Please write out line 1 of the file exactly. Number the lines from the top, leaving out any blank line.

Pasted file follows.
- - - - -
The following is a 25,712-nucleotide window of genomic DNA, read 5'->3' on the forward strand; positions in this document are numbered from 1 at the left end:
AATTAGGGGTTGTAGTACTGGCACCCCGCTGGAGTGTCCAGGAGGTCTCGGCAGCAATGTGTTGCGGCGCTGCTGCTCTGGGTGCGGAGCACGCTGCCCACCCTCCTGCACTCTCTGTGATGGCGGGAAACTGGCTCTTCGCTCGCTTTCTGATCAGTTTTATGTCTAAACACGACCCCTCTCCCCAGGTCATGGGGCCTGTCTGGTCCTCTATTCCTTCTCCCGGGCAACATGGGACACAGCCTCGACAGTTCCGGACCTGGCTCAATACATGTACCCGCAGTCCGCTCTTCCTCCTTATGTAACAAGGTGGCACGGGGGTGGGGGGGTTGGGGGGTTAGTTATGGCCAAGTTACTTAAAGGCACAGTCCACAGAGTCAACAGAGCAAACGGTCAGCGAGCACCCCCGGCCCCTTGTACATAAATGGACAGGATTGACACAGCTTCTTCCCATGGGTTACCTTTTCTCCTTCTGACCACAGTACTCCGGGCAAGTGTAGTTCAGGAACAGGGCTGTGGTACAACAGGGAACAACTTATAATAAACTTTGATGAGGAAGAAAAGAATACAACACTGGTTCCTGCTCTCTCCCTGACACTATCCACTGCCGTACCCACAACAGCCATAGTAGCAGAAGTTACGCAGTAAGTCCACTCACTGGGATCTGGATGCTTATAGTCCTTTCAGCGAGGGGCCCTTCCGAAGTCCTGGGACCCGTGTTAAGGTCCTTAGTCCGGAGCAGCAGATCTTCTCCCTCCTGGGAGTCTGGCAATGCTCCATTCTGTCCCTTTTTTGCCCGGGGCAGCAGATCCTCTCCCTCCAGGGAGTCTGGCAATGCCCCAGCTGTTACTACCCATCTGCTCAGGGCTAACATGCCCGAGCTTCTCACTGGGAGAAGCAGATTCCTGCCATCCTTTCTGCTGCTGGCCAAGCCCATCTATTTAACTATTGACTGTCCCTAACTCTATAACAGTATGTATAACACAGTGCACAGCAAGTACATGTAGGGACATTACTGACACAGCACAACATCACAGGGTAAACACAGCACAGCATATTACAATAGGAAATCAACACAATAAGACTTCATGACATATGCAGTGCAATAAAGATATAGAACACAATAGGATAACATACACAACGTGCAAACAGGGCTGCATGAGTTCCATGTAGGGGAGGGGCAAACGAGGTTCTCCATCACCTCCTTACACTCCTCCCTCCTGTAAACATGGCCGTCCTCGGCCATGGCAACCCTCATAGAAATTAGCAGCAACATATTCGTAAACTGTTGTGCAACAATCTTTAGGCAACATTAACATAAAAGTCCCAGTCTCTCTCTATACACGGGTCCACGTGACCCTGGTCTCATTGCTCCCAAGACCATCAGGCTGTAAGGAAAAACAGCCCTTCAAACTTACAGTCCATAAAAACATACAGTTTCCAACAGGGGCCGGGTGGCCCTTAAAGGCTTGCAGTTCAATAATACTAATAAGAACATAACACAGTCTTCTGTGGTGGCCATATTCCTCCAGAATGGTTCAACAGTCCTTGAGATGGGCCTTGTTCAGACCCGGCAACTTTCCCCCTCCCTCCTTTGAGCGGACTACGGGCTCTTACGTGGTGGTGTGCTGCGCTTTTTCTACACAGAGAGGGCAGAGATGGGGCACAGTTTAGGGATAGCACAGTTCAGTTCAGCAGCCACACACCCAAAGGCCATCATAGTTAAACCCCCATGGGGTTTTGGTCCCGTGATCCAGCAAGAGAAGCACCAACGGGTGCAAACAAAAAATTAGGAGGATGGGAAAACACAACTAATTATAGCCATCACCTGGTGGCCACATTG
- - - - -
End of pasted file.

The following is a 25,712-nucleotide window of genomic DNA, read 5'->3' on the forward strand; positions in this document are numbered from 1 at the left end: